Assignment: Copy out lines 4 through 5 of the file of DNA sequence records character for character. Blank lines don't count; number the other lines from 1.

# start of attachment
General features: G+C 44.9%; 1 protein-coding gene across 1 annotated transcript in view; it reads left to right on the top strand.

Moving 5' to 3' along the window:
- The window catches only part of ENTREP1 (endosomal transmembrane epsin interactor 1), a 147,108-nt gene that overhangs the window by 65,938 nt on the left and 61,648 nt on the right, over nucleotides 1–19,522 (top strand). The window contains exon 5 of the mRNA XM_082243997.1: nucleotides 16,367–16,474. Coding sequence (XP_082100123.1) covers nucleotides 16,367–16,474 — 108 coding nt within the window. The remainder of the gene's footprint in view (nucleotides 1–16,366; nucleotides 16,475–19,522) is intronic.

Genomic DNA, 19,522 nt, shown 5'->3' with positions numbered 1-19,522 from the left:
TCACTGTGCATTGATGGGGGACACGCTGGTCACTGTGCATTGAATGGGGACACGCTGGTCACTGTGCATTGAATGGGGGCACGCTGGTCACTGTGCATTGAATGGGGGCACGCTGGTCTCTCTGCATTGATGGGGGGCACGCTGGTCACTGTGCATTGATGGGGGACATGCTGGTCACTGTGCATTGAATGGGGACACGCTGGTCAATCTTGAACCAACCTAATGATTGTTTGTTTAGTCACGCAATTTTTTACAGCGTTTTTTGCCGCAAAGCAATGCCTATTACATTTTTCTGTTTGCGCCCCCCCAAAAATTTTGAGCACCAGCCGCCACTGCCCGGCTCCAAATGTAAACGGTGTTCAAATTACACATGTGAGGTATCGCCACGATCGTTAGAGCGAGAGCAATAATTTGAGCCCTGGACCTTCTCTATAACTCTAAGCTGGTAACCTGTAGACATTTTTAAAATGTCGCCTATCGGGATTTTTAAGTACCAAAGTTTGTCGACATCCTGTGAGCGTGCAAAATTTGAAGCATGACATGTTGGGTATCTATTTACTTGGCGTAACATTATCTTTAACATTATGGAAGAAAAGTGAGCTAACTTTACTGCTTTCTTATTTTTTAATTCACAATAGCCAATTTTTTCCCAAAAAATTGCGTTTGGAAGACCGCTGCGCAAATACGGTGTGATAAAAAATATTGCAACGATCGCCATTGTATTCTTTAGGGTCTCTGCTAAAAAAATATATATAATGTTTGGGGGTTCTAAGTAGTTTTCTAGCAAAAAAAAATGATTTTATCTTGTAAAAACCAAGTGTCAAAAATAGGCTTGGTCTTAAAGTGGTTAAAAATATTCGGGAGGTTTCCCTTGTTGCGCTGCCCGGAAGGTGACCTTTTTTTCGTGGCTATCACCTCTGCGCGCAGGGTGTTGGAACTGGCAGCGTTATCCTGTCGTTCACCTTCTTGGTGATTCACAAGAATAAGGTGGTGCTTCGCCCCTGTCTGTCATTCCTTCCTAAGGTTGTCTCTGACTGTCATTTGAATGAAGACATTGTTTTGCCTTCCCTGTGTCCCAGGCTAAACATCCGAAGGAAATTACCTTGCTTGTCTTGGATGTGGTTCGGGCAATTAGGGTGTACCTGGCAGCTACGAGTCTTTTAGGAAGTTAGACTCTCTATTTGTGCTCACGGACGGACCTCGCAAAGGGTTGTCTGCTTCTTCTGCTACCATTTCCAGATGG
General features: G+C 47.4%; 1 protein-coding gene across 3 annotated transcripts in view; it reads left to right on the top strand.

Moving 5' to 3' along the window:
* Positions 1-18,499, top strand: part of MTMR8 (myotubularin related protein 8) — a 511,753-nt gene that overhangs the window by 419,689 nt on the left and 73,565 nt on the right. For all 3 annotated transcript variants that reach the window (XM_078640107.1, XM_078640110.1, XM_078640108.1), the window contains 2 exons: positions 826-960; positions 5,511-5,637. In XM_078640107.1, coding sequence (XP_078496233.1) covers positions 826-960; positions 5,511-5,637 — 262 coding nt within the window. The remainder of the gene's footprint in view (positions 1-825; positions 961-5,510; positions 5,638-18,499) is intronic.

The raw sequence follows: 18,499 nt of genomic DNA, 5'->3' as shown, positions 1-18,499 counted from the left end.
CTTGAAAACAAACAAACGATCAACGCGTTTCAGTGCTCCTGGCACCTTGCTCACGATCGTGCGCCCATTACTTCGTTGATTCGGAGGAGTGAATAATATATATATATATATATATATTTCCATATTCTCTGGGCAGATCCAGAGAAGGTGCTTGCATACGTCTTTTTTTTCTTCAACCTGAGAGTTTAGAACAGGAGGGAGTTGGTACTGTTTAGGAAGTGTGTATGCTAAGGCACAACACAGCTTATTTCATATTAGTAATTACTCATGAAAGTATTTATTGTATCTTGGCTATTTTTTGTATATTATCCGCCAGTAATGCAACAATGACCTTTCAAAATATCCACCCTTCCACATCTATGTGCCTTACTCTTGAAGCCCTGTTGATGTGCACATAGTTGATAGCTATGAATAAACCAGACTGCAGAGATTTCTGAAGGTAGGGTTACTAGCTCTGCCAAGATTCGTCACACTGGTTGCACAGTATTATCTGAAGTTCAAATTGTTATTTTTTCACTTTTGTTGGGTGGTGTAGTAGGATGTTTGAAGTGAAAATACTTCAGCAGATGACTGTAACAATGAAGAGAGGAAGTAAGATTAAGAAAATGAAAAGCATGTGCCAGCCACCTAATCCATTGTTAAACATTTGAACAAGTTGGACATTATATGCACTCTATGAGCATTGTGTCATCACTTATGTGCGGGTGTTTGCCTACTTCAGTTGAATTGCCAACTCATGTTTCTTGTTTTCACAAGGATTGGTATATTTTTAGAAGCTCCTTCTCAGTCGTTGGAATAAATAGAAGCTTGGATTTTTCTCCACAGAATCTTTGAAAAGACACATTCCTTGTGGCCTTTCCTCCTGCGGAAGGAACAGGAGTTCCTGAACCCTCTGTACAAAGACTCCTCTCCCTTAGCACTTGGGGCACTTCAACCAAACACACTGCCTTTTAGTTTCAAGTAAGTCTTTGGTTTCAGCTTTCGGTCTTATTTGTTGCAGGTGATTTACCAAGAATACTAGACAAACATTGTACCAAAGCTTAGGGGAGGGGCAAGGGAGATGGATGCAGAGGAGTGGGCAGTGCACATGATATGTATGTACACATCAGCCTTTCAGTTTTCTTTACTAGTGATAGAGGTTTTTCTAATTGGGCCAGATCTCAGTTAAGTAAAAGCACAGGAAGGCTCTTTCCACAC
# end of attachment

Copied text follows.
Genomic DNA, 19,522 nt, shown 5'->3' with positions numbered 1-19,522 from the left:
TCACTGTGCATTGATGGGGGACACGCTGGTCACTGTGCATTGAATGGGGACACGCTGGTCACTGTGCATTGAATGGGGGCACGCTGGTCACTGTGCATTGAATGGGGGCACGCTGGTCTCTCTGCATTGATGGGGGGCACGCTGGTCACTGTGCATTGATGGGGGACATGCTGGTCACTGTGCATTGAATGGGGACACGCTGGTCAATCTTGAACCAACCTAATGATTGTTTGTTTAGTCACGCAATTTTTTACAGCGTTTTTTGCCGCAAAGCAATGCCTATTACATTTTTCTGTTTGCGCCCCCCCAAAAATTTTGAGCACCAGCCGCCACTGCCCGGCTCCAAATGTAAACGGTGTTCAAATTACACATGTGAGGTATCGCCACGATCGTTAGAGCGAGAGCAATAATTTGAGCCCTGGACCTTCTCTATAACTCTAAGCTGGTAACCTGTAGACATTTTTAAAATGTCGCCTATCGGGATTTTTAAGTACCAAAGTTTGTCGACATCCTGTGAGCGTGCAAAATTTGAAGCATGACATGTTGGGTATCTATTTACTTGGCGTAACATTATCTTTAACATTATGGAAGAAAAGTGAGCTAACTTTACTGCTTTCTTATTTTTTAATTCACAATAGCCAATTTTTTCCCAAAAAATTGCGTTTGGAAGACCGCTGCGCAAATACGGTGTGATAAAAAATATTGCAACGATCGCCATTGTATTCTTTAGGGTCTCTGCTAAAAAAATATATATAATGTTTGGGGGTTCTAAGTAGTTTTCTAGCAAAAAAAAATGATTTTATCTTGTAAAAACCAAGTGTCAAAAATAGGCTTGGTCTTAAAGTGGTTAAAAATATTCGGGAGGTTTCCCTTGTTGCGCTGCCCGGAAGGTGACCTTTTTTTCGTGGCTATCACCTCTGCGCGCAGGGTGTTGGAACTGGCAGCGTTATCCTGTCGTTCACCTTCTTGGTGATTCACAAGAATAAGGTGGTGCTTCGCCCCTGTCTGTCATTCCTTCCTAAGGTTGTCTCTGACTGTCATTTGAATGAAGACATTGTTTTGCCTTCCCTGTGTCCCAGGCTAAACATCCGAAGGAAATTACCTTGCTTGTCTTGGATGTGGTTCGGGCAATTAGGGTGTACCTGGCAGCTACGAGTCTTTTAGGAAGTTAGACTCTCTATTTGTGCTCACGGACGGACCTCGCAAAGGGTTGTCTGCTTCTTCTGCTACCATTTCCAGATGG